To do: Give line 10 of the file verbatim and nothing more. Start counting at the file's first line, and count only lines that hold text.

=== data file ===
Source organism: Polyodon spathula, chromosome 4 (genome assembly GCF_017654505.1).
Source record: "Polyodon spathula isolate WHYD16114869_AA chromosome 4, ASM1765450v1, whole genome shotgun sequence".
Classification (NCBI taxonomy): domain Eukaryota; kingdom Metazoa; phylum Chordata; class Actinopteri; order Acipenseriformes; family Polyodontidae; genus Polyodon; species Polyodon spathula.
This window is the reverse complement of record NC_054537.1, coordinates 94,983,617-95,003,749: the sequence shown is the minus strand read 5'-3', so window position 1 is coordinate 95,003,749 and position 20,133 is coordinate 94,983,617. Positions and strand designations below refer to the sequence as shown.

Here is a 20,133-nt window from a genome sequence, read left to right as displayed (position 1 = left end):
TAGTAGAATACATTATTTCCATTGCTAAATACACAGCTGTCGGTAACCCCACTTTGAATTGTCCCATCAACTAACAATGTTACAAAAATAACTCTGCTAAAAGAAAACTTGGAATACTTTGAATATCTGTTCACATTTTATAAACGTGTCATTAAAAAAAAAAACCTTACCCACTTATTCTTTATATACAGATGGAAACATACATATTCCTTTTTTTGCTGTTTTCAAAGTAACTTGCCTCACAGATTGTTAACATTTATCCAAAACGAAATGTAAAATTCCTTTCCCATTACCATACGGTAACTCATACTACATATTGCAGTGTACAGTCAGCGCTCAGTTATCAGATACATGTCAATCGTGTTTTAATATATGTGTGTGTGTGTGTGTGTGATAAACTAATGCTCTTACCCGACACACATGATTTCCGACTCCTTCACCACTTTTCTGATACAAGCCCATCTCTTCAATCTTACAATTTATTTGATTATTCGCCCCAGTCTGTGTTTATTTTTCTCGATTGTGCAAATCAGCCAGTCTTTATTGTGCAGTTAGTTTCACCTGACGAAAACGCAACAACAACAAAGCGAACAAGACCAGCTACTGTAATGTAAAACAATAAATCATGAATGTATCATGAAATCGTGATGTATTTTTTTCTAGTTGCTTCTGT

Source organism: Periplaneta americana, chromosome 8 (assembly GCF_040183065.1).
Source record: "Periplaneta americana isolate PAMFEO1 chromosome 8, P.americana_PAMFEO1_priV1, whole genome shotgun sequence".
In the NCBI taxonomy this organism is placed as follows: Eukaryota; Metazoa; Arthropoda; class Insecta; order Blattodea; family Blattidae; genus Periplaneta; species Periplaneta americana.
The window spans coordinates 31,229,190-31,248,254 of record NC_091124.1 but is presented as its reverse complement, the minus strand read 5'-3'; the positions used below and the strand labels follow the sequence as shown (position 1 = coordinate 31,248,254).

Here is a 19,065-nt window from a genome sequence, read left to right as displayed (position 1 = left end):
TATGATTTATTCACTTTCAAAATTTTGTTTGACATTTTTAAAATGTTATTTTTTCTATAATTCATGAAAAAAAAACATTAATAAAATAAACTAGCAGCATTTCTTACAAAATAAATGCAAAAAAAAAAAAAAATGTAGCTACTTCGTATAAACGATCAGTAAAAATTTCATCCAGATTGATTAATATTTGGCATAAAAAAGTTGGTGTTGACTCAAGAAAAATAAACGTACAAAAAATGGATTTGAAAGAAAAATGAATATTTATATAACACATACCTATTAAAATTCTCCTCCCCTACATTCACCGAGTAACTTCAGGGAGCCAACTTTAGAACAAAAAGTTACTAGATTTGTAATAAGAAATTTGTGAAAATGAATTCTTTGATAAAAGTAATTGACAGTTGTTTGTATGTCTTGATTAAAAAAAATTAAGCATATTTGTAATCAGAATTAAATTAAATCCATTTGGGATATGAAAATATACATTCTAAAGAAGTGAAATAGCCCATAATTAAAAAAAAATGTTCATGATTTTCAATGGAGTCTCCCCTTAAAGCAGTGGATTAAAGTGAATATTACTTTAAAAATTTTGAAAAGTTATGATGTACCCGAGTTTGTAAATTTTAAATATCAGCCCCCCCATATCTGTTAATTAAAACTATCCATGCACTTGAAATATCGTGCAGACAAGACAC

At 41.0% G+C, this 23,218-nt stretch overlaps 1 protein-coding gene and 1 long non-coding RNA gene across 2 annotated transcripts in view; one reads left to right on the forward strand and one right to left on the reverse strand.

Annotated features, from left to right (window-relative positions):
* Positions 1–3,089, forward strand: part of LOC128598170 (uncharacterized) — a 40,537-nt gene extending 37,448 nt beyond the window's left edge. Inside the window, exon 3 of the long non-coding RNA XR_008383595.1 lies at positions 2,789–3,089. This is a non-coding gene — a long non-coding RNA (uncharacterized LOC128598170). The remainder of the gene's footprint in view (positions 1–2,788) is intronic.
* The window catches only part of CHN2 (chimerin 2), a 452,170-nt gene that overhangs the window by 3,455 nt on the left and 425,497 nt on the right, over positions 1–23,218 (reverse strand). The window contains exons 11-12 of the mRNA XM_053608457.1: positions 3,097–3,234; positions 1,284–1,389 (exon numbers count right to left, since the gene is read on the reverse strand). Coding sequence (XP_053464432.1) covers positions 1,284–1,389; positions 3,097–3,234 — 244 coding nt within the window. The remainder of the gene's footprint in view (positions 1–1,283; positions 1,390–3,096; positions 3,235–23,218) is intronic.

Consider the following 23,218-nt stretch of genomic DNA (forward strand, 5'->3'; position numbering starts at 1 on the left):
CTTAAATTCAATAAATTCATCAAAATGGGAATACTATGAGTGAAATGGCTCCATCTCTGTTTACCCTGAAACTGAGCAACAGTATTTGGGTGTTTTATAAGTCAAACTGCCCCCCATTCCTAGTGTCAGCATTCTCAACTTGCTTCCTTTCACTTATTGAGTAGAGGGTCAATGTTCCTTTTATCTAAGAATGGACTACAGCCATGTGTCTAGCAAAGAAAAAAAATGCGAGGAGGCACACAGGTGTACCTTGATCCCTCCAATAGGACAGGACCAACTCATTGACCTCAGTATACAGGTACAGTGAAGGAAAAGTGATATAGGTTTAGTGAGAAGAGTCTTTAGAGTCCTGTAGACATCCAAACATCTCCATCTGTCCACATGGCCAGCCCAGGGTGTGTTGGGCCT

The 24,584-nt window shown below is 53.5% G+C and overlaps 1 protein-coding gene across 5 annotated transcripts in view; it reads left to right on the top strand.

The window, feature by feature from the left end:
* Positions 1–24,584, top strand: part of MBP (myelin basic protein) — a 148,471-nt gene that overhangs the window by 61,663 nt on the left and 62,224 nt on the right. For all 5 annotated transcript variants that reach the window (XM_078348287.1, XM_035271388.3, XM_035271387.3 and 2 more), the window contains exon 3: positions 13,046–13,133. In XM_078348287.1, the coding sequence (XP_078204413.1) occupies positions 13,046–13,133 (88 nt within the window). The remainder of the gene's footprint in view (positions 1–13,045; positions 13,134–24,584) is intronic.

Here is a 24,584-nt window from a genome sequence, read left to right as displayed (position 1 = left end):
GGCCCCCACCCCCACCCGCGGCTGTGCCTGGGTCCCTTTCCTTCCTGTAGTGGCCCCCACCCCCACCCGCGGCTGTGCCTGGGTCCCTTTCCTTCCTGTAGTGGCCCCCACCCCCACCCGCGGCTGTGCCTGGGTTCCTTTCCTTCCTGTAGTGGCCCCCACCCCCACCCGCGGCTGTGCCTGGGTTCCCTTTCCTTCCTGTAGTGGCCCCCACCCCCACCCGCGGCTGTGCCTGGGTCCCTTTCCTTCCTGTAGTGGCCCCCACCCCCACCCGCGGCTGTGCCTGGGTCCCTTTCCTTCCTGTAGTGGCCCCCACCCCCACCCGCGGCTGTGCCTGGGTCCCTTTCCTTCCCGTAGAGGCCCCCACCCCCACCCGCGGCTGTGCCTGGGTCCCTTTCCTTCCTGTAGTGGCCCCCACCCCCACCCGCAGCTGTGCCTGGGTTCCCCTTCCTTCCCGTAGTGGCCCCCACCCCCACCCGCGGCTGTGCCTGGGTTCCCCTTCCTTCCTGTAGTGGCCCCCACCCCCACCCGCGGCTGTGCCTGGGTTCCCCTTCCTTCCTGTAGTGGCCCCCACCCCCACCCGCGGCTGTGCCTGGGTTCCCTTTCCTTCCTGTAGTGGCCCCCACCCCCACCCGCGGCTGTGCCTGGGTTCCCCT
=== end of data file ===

The window spans coordinates 31,229,190-31,248,254 of record NC_091124.1 but is presented as its reverse complement, the minus strand read 5'-3'; the positions used below and the strand labels follow the sequence as shown (position 1 = coordinate 31,248,254).